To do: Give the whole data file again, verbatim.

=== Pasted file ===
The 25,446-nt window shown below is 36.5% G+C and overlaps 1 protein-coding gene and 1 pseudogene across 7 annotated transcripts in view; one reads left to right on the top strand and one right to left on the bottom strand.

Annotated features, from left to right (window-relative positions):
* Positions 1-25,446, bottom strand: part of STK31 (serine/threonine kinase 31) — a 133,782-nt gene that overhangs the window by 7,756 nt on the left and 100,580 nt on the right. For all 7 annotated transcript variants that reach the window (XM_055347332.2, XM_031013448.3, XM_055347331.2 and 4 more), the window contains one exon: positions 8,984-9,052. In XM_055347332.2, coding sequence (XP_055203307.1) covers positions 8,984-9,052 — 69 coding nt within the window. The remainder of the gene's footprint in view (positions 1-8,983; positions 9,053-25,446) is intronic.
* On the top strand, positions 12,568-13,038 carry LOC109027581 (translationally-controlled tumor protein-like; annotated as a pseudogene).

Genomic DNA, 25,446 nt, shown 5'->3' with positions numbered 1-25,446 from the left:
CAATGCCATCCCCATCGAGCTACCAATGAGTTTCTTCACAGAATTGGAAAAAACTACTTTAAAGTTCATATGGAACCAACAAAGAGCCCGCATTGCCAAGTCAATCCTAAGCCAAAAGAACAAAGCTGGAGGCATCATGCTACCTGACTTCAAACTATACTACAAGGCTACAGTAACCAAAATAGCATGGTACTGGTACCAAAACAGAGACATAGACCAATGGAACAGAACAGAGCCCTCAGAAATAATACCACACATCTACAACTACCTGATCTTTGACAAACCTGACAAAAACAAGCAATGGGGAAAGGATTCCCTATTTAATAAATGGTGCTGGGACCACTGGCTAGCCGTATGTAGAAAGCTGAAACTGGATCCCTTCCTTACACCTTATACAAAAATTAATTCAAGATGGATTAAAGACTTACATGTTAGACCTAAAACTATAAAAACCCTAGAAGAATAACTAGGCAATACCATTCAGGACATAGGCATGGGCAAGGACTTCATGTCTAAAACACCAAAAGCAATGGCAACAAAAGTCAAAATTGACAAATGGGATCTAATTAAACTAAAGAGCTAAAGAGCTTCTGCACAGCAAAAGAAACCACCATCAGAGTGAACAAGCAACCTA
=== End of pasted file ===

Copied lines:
The 25,446-nt window shown below is 36.5% G+C and overlaps 1 protein-coding gene and 1 pseudogene across 7 annotated transcripts in view; one reads left to right on the top strand and one right to left on the bottom strand.

Annotated features, from left to right (window-relative positions):
* Positions 1-25,446, bottom strand: part of STK31 (serine/threonine kinase 31) — a 133,782-nt gene that overhangs the window by 7,756 nt on the left and 100,580 nt on the right. For all 7 annotated transcript variants that reach the window (XM_055347332.2, XM_031013448.3, XM_055347331.2 and 4 more), the window contains one exon: positions 8,984-9,052. In XM_055347332.2, coding sequence (XP_055203307.1) covers positions 8,984-9,052 — 69 coding nt within the window. The remainder of the gene's footprint in view (positions 1-8,983; positions 9,053-25,446) is intronic.
* On the top strand, positions 12,568-13,038 carry LOC109027581 (translationally-controlled tumor protein-like; annotated as a pseudogene).

Genomic DNA, 25,446 nt, shown 5'->3' with positions numbered 1-25,446 from the left:
CAATGCCATCCCCATCGAGCTACCAATGAGTTTCTTCACAGAATTGGAAAAAACTACTTTAAAGTTCATATGGAACCAACAAAGAGCCCGCATTGCCAAGTCAATCCTAAGCCAAAAGAACAAAGCTGGAGGCATCATGCTACCTGACTTCAAACTATACTACAAGGCTACAGTAACCAAAATAGCATGGTACTGGTACCAAAACAGAGACATAGACCAATGGAACAGAACAGAGCCCTCAGAAATAATACCACACATCTACAACTACCTGATCTTTGACAAACCTGACAAAAACAAGCAATGGGGAAAGGATTCCCTATTTAATAAATGGTGCTGGGACCACTGGCTAGCCGTATGTAGAAAGCTGAAACTGGATCCCTTCCTTACACCTTATACAAAAATTAATTCAAGATGGATTAAAGACTTACATGTTAGACCTAAAACTATAAAAACCCTAGAAGAATAACTAGGCAATACCATTCAGGACATAGGCATGGGCAAGGACTTCATGTCTAAAACACCAAAAGCAATGGCAACAAAAGTCAAAATTGACAAATGGGATCTAATTAAACTAAAGAGCTAAAGAGCTTCTGCACAGCAAAAGAAACCACCATCAGAGTGAACAAGCAACCTA